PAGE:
Space also is a consideration. In some courtrooms, ensuring adequate space for, and sight lines to, your materials may be a challenge for the judge, witnesses and jurors. The courtroom might be too small to handle screens and easels, or might be so big that audio will get muffled and video will be hard to see from certain places in the room.

If you do need to bring your own technology, provide advance notice to the courtroom clerk to ensure sufficient set-up time. The court may require that you submit a motion to permit your team, or technology vendor, to get into the courtroom early to set up such technology.

4. Plan the length of any video, within the time limits for your case.

You may be very proud of your slick 30-minute video, but if the judge has given you only a few days for trial, each moment counts.

Also consider your jury’s attention span. The average juror will only pay close attention to a video for a few minutes — if not seconds — before getting distracted.

To enhance interest, provide the jurors with context as to what they are viewing, why it matters, and what to look for. Also consider varying the types of technology and media used, to keep the jurors’ attention.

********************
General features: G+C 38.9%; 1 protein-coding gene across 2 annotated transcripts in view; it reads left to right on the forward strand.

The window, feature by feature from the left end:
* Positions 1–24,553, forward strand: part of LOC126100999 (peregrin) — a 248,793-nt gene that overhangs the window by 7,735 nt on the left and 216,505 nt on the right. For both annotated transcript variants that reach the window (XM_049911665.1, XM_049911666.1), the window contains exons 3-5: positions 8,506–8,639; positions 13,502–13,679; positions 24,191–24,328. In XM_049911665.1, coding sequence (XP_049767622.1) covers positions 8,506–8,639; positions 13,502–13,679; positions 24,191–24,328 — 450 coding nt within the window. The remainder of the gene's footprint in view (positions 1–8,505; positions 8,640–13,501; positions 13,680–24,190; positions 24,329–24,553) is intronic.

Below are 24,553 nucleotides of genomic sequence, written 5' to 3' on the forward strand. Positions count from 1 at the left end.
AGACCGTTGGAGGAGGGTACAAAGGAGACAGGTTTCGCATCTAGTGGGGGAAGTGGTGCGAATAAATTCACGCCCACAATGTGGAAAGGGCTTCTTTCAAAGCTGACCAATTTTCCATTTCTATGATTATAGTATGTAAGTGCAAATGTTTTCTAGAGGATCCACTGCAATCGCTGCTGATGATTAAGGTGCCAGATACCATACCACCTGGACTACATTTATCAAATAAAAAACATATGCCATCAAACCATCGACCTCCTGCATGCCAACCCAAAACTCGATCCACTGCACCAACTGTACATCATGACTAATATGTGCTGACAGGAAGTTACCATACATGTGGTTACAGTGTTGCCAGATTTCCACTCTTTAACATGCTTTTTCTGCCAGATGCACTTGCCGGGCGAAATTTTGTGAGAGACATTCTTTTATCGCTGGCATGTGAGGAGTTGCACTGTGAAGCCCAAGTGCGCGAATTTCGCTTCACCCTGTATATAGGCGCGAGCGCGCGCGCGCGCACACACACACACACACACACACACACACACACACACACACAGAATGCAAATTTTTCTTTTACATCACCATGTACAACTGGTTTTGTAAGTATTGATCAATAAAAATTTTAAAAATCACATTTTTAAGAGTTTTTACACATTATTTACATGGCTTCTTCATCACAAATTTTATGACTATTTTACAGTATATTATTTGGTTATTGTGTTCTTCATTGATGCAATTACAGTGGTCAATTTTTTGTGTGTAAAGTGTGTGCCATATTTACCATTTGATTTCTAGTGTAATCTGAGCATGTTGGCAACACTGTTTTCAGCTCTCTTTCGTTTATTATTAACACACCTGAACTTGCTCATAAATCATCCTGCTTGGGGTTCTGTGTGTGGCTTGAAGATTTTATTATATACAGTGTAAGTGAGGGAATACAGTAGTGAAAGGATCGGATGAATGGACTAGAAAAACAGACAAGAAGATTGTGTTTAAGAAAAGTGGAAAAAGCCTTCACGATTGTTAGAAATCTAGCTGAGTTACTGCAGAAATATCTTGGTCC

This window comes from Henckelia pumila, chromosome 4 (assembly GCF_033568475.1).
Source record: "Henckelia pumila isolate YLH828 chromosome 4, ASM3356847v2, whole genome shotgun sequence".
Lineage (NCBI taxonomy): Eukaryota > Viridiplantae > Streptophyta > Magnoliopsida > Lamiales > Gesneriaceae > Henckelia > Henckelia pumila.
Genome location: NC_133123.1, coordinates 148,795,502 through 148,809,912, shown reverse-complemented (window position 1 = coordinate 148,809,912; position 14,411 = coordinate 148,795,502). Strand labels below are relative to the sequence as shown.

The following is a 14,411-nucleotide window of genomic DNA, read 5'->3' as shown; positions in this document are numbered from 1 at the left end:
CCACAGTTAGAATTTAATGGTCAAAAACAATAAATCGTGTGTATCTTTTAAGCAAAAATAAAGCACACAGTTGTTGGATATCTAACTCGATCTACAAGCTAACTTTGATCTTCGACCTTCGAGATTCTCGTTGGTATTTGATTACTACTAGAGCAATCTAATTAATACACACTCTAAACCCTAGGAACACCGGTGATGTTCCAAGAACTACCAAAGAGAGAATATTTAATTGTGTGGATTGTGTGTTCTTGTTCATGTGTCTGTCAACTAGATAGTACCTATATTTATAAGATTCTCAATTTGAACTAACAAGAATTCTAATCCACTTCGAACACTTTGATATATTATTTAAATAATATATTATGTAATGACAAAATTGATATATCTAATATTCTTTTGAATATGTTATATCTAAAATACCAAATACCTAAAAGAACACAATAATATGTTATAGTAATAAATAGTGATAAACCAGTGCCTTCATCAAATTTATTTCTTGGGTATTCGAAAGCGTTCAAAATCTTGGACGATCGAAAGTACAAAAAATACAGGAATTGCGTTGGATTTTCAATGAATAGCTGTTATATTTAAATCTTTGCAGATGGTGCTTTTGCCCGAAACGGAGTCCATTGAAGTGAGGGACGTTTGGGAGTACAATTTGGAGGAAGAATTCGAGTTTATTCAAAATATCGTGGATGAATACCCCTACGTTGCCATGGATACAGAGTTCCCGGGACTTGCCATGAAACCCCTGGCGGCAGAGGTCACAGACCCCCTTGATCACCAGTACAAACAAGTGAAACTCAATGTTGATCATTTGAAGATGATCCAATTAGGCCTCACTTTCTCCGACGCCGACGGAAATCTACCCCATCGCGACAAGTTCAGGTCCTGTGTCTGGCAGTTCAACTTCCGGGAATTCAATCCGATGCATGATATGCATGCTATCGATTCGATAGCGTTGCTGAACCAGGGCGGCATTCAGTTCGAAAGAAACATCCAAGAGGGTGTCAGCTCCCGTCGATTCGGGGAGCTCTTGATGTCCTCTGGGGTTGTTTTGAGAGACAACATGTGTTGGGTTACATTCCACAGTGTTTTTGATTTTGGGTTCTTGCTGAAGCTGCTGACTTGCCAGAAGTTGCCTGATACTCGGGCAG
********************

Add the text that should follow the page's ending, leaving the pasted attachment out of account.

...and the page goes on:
The first rule is that you do not run the show in the courtroom. The judge, the clerk and the courtroom deputy run the show.

5. Make sure jurors can really see your presentation from the jury box.

Many lawyers act as though they are paid by the word. A chart with too many words, columns and cells will be distracting, and jurors are likely to ignore it all.

Similarly, a chart that looked great on 8.5 x 11 paper back in the office might be fuzzy when expanded to poster size for trial. Give the trial team time to review the presentation critically before trial and fix any problems. Ask staff members not already familiar with the materials whether they can see and understand them.

Keep in mind that jurors will be viewing presentations and visuals from at least 5 or 6 feet away, and sometimes more. The words and images must be big enough to read from the seat of the juror who is furthest away.

If you learn that the judge will put your easel 12 feet away from the jury box and from the witness, test that your media can be seen and read from that distance. Also remember that not every juror will have 20/20 vision.

The bottom line: If the jury can’t see it, it can’t persuade them.

6. Make sure someone with technology expertise is on the team.

The jurors, who likely are not thrilled to be in court at all, will have little patience with a lawyer who is fumbling around with technology. Your great points will be lost in the shuffle, and your credibility may take a hit in the process.

Make sure that whoever is operating the technology is fully fluent in the technology and has practiced in advance. Ideally, the person operating the technology should be someone different from the counsel who is questioning the witness, or presenting an argument, at that time.

If trial budget allows, consider hiring a technology vendor that can provide additional bells and whistles to the presentation, and also fluidly handle the mechanics during trial.